Sloan,E.: “Wash Day”

At one point, Gombrich makes the assumption that the terms “abstract” an “nonobjective” are interchangeable. It is extremely unfortunate that a man with the standing of Gombrich should have lent his name to a very serious misunderstanding. There have been times, however, that Herbert Read had seemed to have done the same thing. On one level it is an understandable weakness in the face of a consensual agreement among the population of commentators that the term “abstract” is appropriate to describe the product of a process that rejects representation. I maintain quite the opposite. What is abstract and what is abstracted are qualities pre-existing in a source. Be that source the nature of the world around us and be that nature either the trees, animals, or whatever or the constructed environment of the nursery. Whatever is on the canvas is an abstraction be it a painting by Albert Bierstadt or one by Hans Hoffmann. The term “nonobjective” also carries with it a similar problem. Non-objective paintings are, after all objects, and as such, themselves cannot be non-objective and in both these instances it is the assumption that the terms correctly make reference to things beyond the objects being discussed that gets us into difficulties. We must refocus our attention on the objects being discussed and to determine from evidences therein what the nature of those objects may be. We must retrace the steps of the artist himself and in so doing we might possibly discover why artists like Albert Pinkham Ryder, Paul Cézanne and Vincent Van Gogh struggled so passionately to form out of their sensate experiences images that spoke more truthfully about their creative visions than any of the classical approaches could have done. They would have failed as creative artists had they accepted the limitations imposed by consensus.

Bierstadt,A.: “Mountain Landscape”

Hoffman,H. “Bananas” As a step in that direction I have created a series of “non-objective” puzzles designed to approximate the process of the creative artist when making an image. Some explanation of these can be found on the web site www.tcp.com.mt Gombrich attempts to further describe his position by stating that he has found some works to be like “color music”, and states by way of example “canvasses by Kandinsky that are really pleasing, just as there are fugues of shapes by Mondrian and Nicholson which command respect and interest.” My goodness, what a pitiable statement! We should applaud his efforts, of course, but the inadequate conception, its infantilism, is so apparent that it is quite nearly embarrassing to point out that he hasn’t reached the level of understanding where he can admit that a work of graphic art or music is quite beyond “pleasure”, although it may be pleasant, and far beyond “respect” which suggests “approval of a standard”, and furthest of all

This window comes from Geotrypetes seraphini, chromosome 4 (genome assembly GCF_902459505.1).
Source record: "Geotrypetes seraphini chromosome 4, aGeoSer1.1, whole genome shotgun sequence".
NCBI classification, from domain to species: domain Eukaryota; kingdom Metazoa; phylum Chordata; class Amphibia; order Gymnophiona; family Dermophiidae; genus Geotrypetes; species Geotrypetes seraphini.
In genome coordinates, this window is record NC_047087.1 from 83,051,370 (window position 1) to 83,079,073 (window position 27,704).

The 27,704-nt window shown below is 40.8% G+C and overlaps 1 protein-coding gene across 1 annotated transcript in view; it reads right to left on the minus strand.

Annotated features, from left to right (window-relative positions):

from “interest” which places the work on a level quite beneath that of the observer where, in point of fact, a work of art worthy of the name is an awesome construct not at all merely “interesting”. One leaves Gombrich, as respectable as he is, with the feeling that he has yet to have experienced, sensually experienced, a work of art.

Kandinsky,W: “Gold, Red,& Blue”

My point of view toward works of art I’ve not initially understood and which may even have offended me is that it is my duty as both critic and lay observer to try with some degree of ardent desperation to fathom what I presume the image maker had created with some purposeful intent to bring into form some communicable image he had, at some level already understood. While it does not always happen that way, when it does, it is a joy. There are, however, to end on a note of reconciliation, canvases, which do, as the earlier Gombrich comments tells us, seem so facile, and in their facility so pretentious, as to be tolerated only with impatience, such as, I find, the work of Paul Shapiro and of Kirk Hughey which represent the comic attempt of the blind man to walk with knowledge and certainty in the world of the sighted. In fact, extending that analogy, the work of Michael Naranjo, a San Juan Pueblo Indian, who now possesses no eyes , whose eyes had been the victim of the Korean conflict, is far more worthy and knowledgeable than either of those two charlatans. The patience required, I imagine, is related to how the worm turns, if, in these cases, it turns at all.

Shapiro,P.” recent works

Hughey,K. three paintings

Naranjo, Michael: “Eagle Dancer”

The worthiness of Michael Naranjo’s work lies in the abundant evidence that he has put into the production of his work all the spiritual energy and carnal knowledge he possesses in order to complete a statement he wishes to make about himself and the world in which he exists. It is my contention that Naranjo would have done so even if his work had been non-objective as that of Shapiro and Hughey. Both Shapiro and Hughey have successfully vacuumed their works of significant meaning, significant meaning in terms of creative effort, and, as it were, offered up an ice cream cone with three scoops and no flavor. I should add, at this point, that in the work of say, Jean-Paul Riopelle, and Sam Scott, which are mainly, also, nonobjective there is substance.

Jean-Paul Riopelle: Green Abstraction

Sam Scott: Flaming Yucca